Standsfield History, Family Crest & Coats of Arms

The name Standsfield was brought to England in the great wave of migration following the Norman Conquest of 1066. The Standsfield family lived in Yorkshire. Checking further we found the name was derived from the Old English "stan," meaning "stony," and "feld," meaning "field."

Early Origins of the Standsfield family

The surname Standsfield was first found in Lancashire at Worsthorn, a township, in the parochial chapelry and poor-law union of Burnley, parish of Whalley, Higherdivision of the hundred of Blackburn. "Worsthorn, or Wrdest, belonged to Henry de Wrdest in the reign of Stephen or Henry II.; and was granted in that of Edward II., by Henry de Lacy, to the Stansfield family." [1] "Audenshaw Lodge [in Audenshaw, Lancashire], an agreeable seat, was for many generations in the possession of the Stanfields: there are several other ancient and some handsome and neat mansions in the division." [1]

Early History of the Standsfield family

This web page shows only a small excerpt of our Standsfield research. Another 138 words (10 lines of text) covering the years 1508, 1587 and 1839 are included under the topic Early Standsfield History in all our PDF Extended History products and printed products wherever possible.

Standsfield Spelling Variations

A multitude of spelling variations characterize Norman surnames. Many variations occurred because Old and Middle English lacked any definite spelling rules. The introduction of Norman French to England also had a pronounced effect, as did the court languages of Latin and French. Therefore, one person was often referred to by several different spellings in a single lifetime. The various spellings include Stanfield, Standfield, Stansfield and others.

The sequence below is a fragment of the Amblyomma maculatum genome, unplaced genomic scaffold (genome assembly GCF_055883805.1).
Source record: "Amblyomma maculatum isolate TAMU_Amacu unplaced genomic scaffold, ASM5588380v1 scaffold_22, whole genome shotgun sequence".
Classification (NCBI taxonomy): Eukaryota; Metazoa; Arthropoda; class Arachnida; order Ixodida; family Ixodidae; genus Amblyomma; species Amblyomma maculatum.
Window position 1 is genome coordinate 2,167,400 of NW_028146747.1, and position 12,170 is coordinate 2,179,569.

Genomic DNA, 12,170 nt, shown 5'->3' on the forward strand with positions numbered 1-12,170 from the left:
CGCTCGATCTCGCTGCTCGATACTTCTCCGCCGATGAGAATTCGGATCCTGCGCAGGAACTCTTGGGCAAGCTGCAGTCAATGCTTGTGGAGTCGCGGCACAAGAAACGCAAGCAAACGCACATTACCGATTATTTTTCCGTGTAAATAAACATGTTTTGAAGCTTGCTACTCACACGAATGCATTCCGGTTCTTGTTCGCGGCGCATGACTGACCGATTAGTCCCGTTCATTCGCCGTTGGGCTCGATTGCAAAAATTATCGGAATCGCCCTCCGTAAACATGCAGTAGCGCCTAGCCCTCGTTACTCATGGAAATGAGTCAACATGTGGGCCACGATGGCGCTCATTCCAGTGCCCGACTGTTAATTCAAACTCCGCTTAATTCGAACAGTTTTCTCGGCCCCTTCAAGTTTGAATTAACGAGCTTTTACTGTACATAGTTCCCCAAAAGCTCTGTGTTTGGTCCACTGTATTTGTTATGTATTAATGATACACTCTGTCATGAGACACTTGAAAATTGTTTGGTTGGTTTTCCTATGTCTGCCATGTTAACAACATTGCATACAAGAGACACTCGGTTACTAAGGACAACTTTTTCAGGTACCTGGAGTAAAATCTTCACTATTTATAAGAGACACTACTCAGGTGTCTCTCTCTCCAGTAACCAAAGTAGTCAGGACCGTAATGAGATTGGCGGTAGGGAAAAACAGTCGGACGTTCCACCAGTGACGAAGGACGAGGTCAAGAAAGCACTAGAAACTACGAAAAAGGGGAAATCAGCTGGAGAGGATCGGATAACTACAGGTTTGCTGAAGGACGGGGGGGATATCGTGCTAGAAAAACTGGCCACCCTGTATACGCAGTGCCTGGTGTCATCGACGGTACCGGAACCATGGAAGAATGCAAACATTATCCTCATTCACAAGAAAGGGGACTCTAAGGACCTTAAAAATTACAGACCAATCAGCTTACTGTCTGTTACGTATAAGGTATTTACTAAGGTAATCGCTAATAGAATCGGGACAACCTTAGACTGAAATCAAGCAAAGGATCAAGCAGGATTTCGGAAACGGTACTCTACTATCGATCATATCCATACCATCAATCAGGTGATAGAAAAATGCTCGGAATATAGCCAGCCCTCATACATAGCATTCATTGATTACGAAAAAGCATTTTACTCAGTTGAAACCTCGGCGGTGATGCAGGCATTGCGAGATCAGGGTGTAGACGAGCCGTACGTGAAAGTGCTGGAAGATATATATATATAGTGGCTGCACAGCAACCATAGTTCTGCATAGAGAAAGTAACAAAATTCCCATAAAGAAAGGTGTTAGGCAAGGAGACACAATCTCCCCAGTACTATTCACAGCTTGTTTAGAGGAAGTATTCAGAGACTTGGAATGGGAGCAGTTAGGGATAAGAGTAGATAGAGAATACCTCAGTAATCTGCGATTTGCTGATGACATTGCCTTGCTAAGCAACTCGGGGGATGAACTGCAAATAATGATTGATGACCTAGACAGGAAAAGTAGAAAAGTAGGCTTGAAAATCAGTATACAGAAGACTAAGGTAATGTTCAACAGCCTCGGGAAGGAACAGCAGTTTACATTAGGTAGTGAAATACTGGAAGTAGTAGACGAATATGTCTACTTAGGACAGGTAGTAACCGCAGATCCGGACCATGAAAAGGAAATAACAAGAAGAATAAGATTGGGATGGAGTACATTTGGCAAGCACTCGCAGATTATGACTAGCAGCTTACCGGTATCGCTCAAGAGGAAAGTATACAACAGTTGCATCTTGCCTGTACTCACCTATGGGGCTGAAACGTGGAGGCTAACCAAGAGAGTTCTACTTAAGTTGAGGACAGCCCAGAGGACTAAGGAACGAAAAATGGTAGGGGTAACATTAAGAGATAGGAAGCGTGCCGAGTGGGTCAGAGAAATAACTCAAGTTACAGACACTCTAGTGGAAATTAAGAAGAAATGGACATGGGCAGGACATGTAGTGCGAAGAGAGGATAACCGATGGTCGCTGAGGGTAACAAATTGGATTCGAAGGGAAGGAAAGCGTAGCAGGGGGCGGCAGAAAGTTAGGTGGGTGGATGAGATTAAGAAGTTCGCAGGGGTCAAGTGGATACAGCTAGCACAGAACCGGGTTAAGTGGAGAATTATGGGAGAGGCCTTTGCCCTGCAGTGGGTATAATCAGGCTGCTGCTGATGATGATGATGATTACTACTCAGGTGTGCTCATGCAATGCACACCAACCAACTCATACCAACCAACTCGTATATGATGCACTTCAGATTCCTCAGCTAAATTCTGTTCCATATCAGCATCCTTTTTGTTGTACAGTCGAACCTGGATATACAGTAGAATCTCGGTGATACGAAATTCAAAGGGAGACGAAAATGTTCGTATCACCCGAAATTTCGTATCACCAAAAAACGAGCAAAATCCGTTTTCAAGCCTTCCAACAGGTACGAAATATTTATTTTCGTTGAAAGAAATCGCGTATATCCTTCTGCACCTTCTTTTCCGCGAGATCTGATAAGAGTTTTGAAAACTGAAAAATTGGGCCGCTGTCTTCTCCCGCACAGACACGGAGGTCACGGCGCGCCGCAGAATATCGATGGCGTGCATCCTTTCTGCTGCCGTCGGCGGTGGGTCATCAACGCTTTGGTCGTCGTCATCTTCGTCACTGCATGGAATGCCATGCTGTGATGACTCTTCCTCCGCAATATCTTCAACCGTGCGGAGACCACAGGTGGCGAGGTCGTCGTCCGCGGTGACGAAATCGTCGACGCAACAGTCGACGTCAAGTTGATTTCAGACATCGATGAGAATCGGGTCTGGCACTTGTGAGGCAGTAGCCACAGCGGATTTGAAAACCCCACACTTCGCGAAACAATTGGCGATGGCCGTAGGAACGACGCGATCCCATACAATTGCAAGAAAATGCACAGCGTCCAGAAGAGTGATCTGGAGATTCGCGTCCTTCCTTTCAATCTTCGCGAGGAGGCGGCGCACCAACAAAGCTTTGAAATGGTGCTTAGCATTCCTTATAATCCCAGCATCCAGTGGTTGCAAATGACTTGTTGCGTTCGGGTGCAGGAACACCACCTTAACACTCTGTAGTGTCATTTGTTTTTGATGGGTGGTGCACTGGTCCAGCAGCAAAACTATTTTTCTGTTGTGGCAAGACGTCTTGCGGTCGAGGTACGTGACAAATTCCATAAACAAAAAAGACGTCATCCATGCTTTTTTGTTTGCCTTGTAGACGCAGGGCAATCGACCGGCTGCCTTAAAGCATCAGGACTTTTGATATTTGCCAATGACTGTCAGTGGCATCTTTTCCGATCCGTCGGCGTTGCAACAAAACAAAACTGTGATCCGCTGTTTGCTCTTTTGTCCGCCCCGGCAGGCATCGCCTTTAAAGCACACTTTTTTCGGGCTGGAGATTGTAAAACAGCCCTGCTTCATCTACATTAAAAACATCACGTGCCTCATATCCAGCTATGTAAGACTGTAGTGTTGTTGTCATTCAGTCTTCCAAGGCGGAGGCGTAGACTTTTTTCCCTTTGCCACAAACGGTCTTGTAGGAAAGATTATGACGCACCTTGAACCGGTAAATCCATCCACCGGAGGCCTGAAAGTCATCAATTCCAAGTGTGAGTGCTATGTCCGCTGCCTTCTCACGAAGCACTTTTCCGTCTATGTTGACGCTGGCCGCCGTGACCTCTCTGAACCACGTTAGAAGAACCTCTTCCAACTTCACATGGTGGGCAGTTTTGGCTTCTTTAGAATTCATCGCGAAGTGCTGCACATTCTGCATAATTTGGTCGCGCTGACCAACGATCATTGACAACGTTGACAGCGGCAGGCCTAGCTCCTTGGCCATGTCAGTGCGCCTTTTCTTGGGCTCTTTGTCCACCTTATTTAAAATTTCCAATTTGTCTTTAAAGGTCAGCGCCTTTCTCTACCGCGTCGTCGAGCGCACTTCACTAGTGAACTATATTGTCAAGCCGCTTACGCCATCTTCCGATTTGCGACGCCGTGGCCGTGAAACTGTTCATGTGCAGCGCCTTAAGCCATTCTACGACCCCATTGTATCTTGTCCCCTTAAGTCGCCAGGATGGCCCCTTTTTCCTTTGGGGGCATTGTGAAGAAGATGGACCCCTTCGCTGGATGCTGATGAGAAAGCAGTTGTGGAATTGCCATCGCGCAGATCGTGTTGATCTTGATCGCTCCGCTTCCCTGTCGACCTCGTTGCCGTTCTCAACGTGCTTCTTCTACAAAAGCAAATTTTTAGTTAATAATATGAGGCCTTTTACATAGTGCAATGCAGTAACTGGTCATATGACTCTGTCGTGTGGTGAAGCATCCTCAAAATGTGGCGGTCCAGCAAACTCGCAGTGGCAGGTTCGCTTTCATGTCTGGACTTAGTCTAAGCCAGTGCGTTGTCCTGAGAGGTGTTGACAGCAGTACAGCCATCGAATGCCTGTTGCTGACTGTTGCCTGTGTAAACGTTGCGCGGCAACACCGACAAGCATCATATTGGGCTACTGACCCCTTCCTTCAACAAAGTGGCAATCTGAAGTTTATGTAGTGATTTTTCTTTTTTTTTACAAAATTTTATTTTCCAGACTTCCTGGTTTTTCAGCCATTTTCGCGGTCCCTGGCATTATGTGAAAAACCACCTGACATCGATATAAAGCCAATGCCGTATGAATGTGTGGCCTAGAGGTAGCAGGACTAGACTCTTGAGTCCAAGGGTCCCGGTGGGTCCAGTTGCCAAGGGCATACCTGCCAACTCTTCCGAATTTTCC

Early Notables of the Standsfield family (pre 1700)

More information is included under the topic Early Standsfield Notables in all our PDF Extended History products and printed products wherever possible.

Migration of the Standsfield family

Many English families left England, to avoid the chaos of their homeland and migrated to the many British colonies abroad. Although the conditions on the ships were extremely cramped, and some travelers arrived diseased, starving, and destitute, once in the colonies, many of the families prospered and made valuable contributions to the cultures of what would become the United States and Canada. Research into the origins of individual families in North America has revealed records of the immigration of a number of people bearing the name Standsfield or a variant listed above: Fran Stanfield and his wife and four children who arrived in Pennsylvania in 1683.

The Standsfield Motto +

The motto was originally a war cry or slogan. Mottoes first began to be shown with arms in the 14th and 15th centuries, but were not in general use until the 17th century. Thus the oldest coats of arms generally do not include a motto. Mottoes seldom form part of the grant of arms: Under most heraldic authorities, a motto is an optional component of the coat of arms, and can be added to or changed at will; many families have chosen not to display a motto.

Motto: Nosce teipsum
Motto Translation: Know thyself.

  1. ^ Lewis, Samuel, A Topographical Dictionary of England. Institute of Historical Research, 1848, Print. on Facebook